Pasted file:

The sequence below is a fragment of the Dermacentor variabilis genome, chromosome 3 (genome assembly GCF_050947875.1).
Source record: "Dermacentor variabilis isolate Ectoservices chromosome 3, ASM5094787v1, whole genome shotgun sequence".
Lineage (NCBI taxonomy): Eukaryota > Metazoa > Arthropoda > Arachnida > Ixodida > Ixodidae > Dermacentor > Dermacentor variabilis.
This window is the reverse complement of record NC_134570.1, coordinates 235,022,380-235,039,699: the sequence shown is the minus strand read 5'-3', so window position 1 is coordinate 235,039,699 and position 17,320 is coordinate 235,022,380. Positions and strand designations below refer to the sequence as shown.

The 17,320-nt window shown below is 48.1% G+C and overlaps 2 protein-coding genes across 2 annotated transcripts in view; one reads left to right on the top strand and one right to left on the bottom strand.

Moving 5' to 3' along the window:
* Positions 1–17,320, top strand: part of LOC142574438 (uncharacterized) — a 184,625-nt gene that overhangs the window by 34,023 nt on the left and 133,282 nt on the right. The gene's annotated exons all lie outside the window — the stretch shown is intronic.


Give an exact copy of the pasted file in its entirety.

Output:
The sequence below is a fragment of the Dermacentor variabilis genome, chromosome 3 (genome assembly GCF_050947875.1).
Source record: "Dermacentor variabilis isolate Ectoservices chromosome 3, ASM5094787v1, whole genome shotgun sequence".
Lineage (NCBI taxonomy): Eukaryota > Metazoa > Arthropoda > Arachnida > Ixodida > Ixodidae > Dermacentor > Dermacentor variabilis.
This window is the reverse complement of record NC_134570.1, coordinates 235,022,380-235,039,699: the sequence shown is the minus strand read 5'-3', so window position 1 is coordinate 235,039,699 and position 17,320 is coordinate 235,022,380. Positions and strand designations below refer to the sequence as shown.

The 17,320-nt window shown below is 48.1% G+C and overlaps 2 protein-coding genes across 2 annotated transcripts in view; one reads left to right on the top strand and one right to left on the bottom strand.

Moving 5' to 3' along the window:
* Positions 1–17,320, top strand: part of LOC142574438 (uncharacterized) — a 184,625-nt gene that overhangs the window by 34,023 nt on the left and 133,282 nt on the right. The gene's annotated exons all lie outside the window — the stretch shown is intronic.